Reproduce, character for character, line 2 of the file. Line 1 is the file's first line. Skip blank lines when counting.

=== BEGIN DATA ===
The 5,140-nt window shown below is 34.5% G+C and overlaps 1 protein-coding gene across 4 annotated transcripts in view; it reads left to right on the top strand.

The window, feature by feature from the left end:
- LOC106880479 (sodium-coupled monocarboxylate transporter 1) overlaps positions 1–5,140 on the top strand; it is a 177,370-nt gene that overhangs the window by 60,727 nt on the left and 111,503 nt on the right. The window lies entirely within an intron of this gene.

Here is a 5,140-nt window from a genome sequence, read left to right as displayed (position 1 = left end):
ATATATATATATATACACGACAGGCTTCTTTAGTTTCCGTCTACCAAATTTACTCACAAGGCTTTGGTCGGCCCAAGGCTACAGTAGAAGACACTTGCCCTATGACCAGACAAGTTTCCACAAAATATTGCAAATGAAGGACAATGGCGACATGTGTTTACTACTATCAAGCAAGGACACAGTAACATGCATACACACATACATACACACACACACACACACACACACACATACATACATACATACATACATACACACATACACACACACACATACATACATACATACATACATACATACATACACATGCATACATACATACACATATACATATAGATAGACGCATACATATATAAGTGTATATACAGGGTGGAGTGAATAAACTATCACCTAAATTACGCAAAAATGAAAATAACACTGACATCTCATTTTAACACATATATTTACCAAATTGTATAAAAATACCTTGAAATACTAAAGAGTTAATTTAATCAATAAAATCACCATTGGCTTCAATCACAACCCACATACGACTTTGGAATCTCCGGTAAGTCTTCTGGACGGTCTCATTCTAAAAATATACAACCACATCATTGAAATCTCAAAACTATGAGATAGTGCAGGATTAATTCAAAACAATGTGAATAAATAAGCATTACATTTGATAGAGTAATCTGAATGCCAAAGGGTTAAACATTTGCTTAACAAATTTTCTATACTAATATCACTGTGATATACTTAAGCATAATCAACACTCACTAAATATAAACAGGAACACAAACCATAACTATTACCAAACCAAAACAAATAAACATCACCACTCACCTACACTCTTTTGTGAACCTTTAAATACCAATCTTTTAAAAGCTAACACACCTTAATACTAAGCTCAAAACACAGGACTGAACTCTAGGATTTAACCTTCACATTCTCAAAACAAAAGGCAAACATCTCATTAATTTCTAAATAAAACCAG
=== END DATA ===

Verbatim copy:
The window, feature by feature from the left end: